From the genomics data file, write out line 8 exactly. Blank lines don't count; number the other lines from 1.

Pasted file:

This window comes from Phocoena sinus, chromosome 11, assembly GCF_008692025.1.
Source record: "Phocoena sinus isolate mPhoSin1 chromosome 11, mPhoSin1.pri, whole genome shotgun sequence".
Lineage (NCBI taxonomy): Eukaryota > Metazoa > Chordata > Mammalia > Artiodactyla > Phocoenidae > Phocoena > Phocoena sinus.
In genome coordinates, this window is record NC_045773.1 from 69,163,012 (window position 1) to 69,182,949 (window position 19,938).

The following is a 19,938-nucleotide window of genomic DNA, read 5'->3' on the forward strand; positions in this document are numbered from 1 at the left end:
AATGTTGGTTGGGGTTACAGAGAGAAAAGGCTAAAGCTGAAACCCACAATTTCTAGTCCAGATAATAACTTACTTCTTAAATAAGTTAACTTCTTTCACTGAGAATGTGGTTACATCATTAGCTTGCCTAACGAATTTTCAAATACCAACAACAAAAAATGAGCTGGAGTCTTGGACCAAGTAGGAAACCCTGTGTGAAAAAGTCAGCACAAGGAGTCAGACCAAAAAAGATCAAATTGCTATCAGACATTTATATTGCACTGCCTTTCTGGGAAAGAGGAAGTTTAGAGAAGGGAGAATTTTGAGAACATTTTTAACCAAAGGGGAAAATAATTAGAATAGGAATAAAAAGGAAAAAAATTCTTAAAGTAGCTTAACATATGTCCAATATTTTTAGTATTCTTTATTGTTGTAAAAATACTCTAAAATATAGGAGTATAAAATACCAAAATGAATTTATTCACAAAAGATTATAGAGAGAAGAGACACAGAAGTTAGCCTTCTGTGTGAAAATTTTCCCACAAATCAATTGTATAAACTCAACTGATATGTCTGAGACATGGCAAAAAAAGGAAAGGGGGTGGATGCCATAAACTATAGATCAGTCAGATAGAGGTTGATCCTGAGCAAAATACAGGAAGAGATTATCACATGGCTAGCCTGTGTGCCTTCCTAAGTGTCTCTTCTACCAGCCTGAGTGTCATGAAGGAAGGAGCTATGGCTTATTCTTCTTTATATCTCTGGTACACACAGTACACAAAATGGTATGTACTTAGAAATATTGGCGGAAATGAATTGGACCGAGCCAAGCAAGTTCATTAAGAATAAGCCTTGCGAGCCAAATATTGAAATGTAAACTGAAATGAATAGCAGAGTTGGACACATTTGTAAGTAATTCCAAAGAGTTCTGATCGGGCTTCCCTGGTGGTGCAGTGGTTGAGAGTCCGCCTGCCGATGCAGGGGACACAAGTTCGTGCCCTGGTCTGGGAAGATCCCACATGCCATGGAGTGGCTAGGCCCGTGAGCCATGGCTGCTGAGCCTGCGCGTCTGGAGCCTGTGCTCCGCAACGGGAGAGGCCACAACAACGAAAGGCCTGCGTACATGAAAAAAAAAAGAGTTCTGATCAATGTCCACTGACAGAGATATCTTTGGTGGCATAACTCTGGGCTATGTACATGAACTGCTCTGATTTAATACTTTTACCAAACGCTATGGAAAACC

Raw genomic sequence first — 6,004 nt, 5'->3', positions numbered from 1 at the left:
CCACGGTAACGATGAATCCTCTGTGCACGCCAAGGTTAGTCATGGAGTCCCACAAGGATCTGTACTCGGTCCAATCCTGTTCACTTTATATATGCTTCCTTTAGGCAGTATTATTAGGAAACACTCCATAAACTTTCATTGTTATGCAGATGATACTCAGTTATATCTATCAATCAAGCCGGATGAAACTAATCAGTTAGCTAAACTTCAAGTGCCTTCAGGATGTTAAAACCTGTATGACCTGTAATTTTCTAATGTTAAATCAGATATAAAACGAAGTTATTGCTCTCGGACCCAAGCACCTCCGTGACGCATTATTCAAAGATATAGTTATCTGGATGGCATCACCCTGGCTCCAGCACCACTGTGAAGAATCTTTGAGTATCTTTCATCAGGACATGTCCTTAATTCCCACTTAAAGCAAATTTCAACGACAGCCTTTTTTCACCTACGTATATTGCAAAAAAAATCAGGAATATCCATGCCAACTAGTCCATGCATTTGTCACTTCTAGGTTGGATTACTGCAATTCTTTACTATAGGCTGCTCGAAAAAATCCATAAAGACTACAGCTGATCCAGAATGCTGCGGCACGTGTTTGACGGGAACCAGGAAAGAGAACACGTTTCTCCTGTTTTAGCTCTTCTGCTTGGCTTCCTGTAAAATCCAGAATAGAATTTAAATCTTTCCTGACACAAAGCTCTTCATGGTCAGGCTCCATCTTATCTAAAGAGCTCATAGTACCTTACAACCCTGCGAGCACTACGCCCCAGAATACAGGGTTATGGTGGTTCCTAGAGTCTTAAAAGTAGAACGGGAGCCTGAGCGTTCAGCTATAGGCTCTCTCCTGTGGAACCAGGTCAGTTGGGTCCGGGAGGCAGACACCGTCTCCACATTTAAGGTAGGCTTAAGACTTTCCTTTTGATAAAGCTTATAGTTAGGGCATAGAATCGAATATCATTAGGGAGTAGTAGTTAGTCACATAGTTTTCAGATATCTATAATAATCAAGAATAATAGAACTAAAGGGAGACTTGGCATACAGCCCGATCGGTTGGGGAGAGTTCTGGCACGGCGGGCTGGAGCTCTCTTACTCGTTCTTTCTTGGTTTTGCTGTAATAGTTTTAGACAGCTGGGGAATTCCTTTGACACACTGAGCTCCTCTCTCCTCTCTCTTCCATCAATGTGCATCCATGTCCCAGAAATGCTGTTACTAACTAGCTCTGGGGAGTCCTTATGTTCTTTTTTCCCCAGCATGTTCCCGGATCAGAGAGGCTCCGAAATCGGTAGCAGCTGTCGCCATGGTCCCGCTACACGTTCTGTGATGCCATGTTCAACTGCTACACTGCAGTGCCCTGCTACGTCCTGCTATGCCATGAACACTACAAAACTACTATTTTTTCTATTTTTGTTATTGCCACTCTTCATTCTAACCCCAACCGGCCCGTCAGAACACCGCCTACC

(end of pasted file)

CCACGGTAACGATGAATCCTCTGTGCACGCCAAGGTTAGTCATGGAGTCCCACAAGGATCTGTACTCGGTCCAATCCTGTTCACTTTATATATGCTTCCTTTAGGCAGTATTATTAGGAAACACTCCATAAACTTTCATTGTTATGCAGATGATACTCAGTTATATCTATCAATCAAGCCGGATGAAACTAATCAGTTAGCTAAACTTCAAGTGCCTTCAGGATGTTAAAACCTGTATGACCTGTAATTTTCTAATGTTAAATCAGATATAAAACGAAGTTATTGCTCTCGGACCCAAGCACCTCCGTGACGCATTATTCAAAGATATAGTTATCTGGATGGCATCACCCTGGCTCCAGCACCACTGTGAAGAATCTTTGAGTATCTTTCATCAGGACATGTCCTTAATTCCCACTTAAAGCAAATTTCAACGACAGCCTTTTTTCACCTACGTATATTGCAAAAAAAATCAGGAATATCCATGCCAACTAGTCCATGCATTTGTCACTTCTAGGTTGGATTACTGCAATTCTTTACTATAGGCTGCTCGAAAAAATCCATAAAGACTACAGCTGATCCAGAATGCTGCGGCACGTGTTTGACGGGAACCAGGAAAGAGAACACGTTTCTCCTGTTTTAGCTCTTCTGCTTGGCTTCCTGTAAAATCCAGAATAGAATTTAAATCTTTCCTGACACAAAGCTCTTCATGGTCAGGCTCCATCTTATCTAAAGAGCTCATAGTACCTTACAACCCTGCGAGCACTACGCCCCAGAATACAGGGTTATGGTGGTTCCTAGAGTCTTAAAAGTAGAACGGGAGCCTGAGCGTTCAGCTATAGGCTCTCTCCTGTGGAACCAGGTCAGTTGGGTCCGGGAGGCAGACACCGTCTCCACATTTAAGGTAGGCTTAAGACTTTCCTTTTGATAAAGCTTATAGTTAGGGCATAGAATCGAATATCATTAGGGAGTAGTAGTTAGTCACATAGTTTTCAGATATCTATAATAATCAAGAATAATAGAACTAAAGGGAGACTTGGCATACAGCCCGATCGGTTGGGGAGAGTTCTGGCACGGCGGGCTGGAGCTCTCTTACTCGTTCTTTCTTGGTTTTGCTGTAATAGTTTTAGACAGCTGGGGAATTCCTTTGACACACTGAGCTCCTCTCTCCTCTCTCTTCCATCAATGTGCATCCATGTCCCAGAAATGCTGTTACTAACTAGCTCTGGGGAGTCCTTATGTTCTTTTTTCCCCAGCATGTTCCCGGATCAGAGAGGCTCCGAAATCGGTAGCAGCTGTCGCCATGGTCCCGCTACACGTTCTGTGATGCCATGTTCAACTGCTACACTGCAGTGCCCTGCTACGTCCTGCTATGCCATGAACACTACAAAACTACTATTTTTTCTATTTTTGTTATTGCCACTCTTCATTCTAACCCCAACCGGCCCGTCAGAACACCGCCTACC